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How Laughology’s PSHE Lessons Help to Develop Respectful Relationships

Laughology respectful relationship children

Building respectful relationships is a skill for all children to learn. Not only does it help them understand important social interactions when they are young, it also ensures that they’re able to manage their relationships as they become young adults.

Sadly, not all children understand what respectful relationships are. They don’t have experience of what they look like or sound like or, most importantly, feel like. Role models can be few and far between in their home environment, so it’s vital that we fill this gap, teaching them what respectful relationships actually are and why they’re important.

The Importance of Respectful Relationships

Do you remember the most popular girl or boy at your school? You know, the one who just oozed confidence, gliding down the corridors with grace and ease while the rest of us tripped over our own feet just to be within two feet of them.

In my case it was a girl called Jessica. Long legs, beautiful brown hair and a confidence I could only imagine having. My attempts to replicate her makeup made me look like I’d been hit in the eye with a lump of coal.

Jessica didn’t even know I existed. Shy, awkward and easily embarrassed, I don’t think I ever said one word to her. She would glide past in the corridor with her gaggle of girls and I would stumble past, looking at the floor.

To be in the gaggle was an honour. You held the power, the prime lunch spots and the party invites. But that honour came at a price. Girls were chosen to be in the gaggle, but only if they were deemed worthy. You had to do things to impress Jessica, you see, and if you weren’t brave enough, you weren’t granted permission to join.

Sounds like something straight out of Mean Girls. Regina George, eat your heart out.

Fast forward twenty (ish) years and things haven’t really changed. There’s still a pecking order. There are still popular and unpopular children in every class. Ones that glide and ones that stumble. Ones that hold the power and ones that can only imagine…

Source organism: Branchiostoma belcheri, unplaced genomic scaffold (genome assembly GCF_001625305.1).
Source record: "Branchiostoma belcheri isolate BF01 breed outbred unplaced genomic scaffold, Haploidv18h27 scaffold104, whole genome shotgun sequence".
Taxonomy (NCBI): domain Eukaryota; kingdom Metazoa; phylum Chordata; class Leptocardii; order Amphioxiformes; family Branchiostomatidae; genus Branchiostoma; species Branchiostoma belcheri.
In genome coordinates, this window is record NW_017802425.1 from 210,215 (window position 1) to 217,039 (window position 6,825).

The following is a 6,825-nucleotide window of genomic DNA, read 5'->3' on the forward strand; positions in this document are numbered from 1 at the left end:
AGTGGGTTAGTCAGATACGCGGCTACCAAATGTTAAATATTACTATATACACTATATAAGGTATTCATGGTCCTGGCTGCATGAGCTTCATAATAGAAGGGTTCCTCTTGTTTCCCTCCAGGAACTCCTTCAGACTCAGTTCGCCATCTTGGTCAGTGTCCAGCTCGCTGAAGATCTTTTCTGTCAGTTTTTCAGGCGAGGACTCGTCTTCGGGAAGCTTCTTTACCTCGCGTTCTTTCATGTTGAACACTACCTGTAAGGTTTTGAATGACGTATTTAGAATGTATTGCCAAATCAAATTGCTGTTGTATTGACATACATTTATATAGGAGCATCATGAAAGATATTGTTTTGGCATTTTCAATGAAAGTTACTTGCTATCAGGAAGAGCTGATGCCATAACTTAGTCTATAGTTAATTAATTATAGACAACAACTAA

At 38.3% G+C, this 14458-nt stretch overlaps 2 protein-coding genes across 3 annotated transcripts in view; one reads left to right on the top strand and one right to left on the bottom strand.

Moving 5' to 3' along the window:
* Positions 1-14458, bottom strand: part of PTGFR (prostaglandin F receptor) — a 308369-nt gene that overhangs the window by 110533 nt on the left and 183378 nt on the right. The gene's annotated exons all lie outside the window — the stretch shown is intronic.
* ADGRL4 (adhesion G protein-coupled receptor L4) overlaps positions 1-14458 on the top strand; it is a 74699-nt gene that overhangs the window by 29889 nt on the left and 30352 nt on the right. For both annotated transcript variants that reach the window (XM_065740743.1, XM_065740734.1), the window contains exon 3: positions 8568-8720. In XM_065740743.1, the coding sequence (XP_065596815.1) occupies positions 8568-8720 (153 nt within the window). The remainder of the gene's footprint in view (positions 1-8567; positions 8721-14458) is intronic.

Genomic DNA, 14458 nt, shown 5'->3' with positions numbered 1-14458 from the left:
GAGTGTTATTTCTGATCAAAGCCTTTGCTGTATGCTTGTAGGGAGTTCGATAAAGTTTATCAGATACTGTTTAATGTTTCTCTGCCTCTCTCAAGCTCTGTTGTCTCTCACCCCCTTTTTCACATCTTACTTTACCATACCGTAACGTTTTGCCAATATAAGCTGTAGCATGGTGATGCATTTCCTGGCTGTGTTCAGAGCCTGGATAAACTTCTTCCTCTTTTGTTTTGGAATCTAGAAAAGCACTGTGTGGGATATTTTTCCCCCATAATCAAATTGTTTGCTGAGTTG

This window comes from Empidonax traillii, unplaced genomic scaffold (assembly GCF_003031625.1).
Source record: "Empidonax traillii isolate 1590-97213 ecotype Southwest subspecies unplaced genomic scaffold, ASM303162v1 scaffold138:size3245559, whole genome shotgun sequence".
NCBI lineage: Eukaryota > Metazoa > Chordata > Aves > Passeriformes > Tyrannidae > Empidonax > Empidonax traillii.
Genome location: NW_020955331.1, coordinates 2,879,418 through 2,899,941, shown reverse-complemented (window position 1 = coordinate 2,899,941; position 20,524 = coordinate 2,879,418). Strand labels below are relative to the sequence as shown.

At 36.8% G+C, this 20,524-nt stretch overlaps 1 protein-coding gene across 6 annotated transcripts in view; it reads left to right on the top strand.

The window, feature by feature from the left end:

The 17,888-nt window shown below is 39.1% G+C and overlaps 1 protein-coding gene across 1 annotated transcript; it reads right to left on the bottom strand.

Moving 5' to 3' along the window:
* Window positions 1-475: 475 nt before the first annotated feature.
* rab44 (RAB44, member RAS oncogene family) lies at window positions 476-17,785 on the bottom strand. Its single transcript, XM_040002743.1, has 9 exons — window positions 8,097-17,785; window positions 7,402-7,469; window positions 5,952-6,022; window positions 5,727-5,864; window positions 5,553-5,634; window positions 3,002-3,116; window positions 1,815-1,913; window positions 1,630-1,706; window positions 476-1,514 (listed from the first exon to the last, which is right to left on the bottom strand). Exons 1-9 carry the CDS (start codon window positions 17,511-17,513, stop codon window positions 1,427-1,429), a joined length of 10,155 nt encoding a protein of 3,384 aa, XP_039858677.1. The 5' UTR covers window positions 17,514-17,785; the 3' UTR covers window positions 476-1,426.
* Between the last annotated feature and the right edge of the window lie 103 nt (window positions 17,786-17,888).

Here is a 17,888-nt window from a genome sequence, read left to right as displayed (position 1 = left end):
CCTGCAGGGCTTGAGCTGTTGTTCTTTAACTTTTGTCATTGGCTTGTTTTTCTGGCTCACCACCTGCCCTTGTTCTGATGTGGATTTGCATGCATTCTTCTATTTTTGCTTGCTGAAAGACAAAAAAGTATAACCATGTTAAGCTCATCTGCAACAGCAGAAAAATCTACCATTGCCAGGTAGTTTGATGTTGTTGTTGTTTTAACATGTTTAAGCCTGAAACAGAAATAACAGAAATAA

But, thankfully, our awareness of respectful relationships has changed. As teachers we recognise how important they are, and we do our best to address any imbalances.

A Respectful Relationships Toolkit

Having admission criterion for friendship is the least respectful thing someone can do. It reeks of shallowness, arrogance and insecurity. The good thing is teachers can do something about it. How? Well, we can help all children build a respectful relationships toolkit.

But which tools should be in there? Here are a few ideas:


Boundaries

Building appropriate boundaries helps children to grow relationships that bring a positive experience to their lives. Understanding what those boundaries should be and how they can put them into place helps to build their confidence and their self-respect. It ensures they don’t upset their friends by being inappropriate and helps them to protect their own happiness too.

Appropriate language

Understanding how to talk to people in a respectful way is important at both a young age and also as children grow older. Mistakes can happen, but it’s how children learn from these that counts. It’s always worth children considering how their words may have hurt someone’s feelings – what could they do/say differently next time?

Awareness of bias

Growing children’s knowledge and understanding of unconscious bias can help them to make more informed decisions about their interactions with others. A sound understanding from a young age can grow into a mature level of self-awareness as children enter adulthood. Further information on unconscious bias can be found here.

Respect – well…it would be hard to develop respectful relationships without it!

Modelling and talking about what respect really means can help children’s understanding – labelling actions as respectful or disrespectful can help distinguish and define things further.

Curiosity

We live in a wonderfully diverse society. Enabling children to have a healthy, respectful curiosity about families from around the world should be celebrated. Talking about how families might appear different to theirs or who have different traditions to their own, can help children appreciate the diversity around them.

How can we teach children about respectful relationships?

Laughology’s Happy-Centred Schools PSHE programme provides teachers with lessons and resources that develop children’s understanding of respectful relationships. Questions we encourage the children to consider are:

Foundation Stage

  • What is friendly and unfriendly behaviour, and what can we do about it?
  • How well do I know different people?
  • How do we choose our friends?

Key Stage One

  • What is special about my family?
  • What mistakes might people make about you, if they didn’t know you?
  • What do families around the world look like?

Key Stage Two

  • What is privacy for adults and children, and why is it important?
  • How do I respect people whose families are different to mine?
  • How can I ensure boundaries keep me safe?

There will always be Regina Georges in this world. Or Jessicas. But by developing children’s understanding and awareness of what it means to be in respectful relationships, we can ensure they know just how to deal with them. Goodbye stumbling, hello glide…

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You can call us on 0844 800 1701, or use this form and we will get back to you as soon as possible.






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